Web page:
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Publication numberUS6704687 B2
Publication typeGrant
Application numberUS 09/773,120
Publication dateMar 9, 2004
Filing dateJan 31, 2001
Priority dateJan 31, 2001
Fee statusPaid
Also published asUS20020103624
Publication number09773120, 773120, US 6704687 B2, US 6704687B2, US-B2-6704687, US6704687 B2, US6704687B2
InventorsThomas Edwin Turicchi, Jr., Francisco J. Romero, Doug Grumann
Original AssigneeHewlett-Packard Development Company, L.P.
Export CitationBiBTeX, EndNote, RefMan
External Links: USPTO, USPTO Assignment, Espacenet
Historical results based method for automatically improving computer system performance
US 6704687 B2
Abstract
A method for determining appropriate adjustments of computer system parameter values in order to improve system performance. The method for this determination is based on historical performance data. Methods are disclosed which involve measuring current system performance and retrieving paired stored values of measured system performance and a selected system parameter. The decision as to whether or not to adjust the value of the selected system parameter is based on performing a trend analysis on the paired values. When such changes are made, subsequent measurement of system performance is performed and beneficial changes are implemented.
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Claims(16)
What is claimed is:
1. A method for improving computer system performance, comprising the steps of:
selecting a computer system parameter;
measuring current value of computer system performance;
identifying current value of the selected system parameter;
retrieving at least one stored pair of values of measured computer system performance and the selected system parameter;
performing a trend analysis using paired values of measured computer system performance and selected system parameter;
evaluating whether or not to change the value of the selected system parameter; and
when evaluation step indicates the value of the selected system parameter should be changed,
changing value of the selected system parameter.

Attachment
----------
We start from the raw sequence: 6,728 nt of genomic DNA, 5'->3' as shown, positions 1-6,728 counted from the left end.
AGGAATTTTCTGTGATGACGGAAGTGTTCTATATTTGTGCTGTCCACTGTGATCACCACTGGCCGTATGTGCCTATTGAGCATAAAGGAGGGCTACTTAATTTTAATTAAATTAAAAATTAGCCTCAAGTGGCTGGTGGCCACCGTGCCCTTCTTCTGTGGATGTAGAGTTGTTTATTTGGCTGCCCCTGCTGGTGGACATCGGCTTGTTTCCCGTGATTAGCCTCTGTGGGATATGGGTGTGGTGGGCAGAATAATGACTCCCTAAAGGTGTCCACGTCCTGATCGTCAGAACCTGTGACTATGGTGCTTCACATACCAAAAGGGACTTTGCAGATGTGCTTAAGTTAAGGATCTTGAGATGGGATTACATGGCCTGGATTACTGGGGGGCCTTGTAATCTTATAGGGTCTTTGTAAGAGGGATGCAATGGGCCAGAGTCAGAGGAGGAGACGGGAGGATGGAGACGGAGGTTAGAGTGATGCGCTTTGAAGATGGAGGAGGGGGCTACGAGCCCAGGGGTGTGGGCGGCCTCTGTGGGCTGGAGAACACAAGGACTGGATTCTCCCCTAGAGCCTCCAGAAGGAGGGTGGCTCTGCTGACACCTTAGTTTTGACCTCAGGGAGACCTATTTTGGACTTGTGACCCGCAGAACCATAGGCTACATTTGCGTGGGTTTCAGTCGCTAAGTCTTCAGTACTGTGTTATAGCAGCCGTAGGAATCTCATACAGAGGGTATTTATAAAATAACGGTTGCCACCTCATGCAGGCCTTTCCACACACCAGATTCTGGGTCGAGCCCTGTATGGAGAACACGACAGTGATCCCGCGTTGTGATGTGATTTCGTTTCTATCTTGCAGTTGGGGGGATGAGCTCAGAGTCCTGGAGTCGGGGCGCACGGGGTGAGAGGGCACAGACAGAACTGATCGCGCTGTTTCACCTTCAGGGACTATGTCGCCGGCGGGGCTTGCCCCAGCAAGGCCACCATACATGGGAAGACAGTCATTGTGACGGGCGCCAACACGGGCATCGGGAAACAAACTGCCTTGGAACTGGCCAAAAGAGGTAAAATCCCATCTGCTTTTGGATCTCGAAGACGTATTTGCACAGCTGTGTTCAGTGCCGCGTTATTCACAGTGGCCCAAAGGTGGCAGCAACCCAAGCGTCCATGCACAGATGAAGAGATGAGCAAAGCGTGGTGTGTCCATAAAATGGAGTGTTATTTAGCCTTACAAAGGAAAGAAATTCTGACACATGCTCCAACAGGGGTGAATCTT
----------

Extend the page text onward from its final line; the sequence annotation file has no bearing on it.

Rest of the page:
2. A method as recited in claim 1, which further comprises the step of:
storing paired current values of the measured computer system performance and the selected system parameter.
3. A method as recited in claim 1, providing the paired values of computer system performance and selected system parameter are stored in a data base.
4. A method as recited in claim 1, providing the value used for the current computer system performance is an average of computer system performance over a preselected period of time.
5. A method as recited in claim 1, providing the trend analysis uses the method of least squares to fit a straight line to the computer system performance vs. value of the selected system parameter.
6. A method as recited in claim 1, providing the trend analysis uses the method of least squares to fit a polynomial curve to the computer system performance vs. value of the selected system parameter.
7. A method as recited in claim 1, providing at least one system parameter is selected from the group consisting of size of swap space, buffer-cache memory, maximum number of permitted processes, and maximum application data size.
8. A method as recited in claim 1, providing the measure of computer system performance is selected from the group consisting of response time of a software process.
9. A program storage medium readable by a computer, tangibly embodying a software program of instructions executable by the computer to perform method steps for computer system performance improvement, the method steps comprising: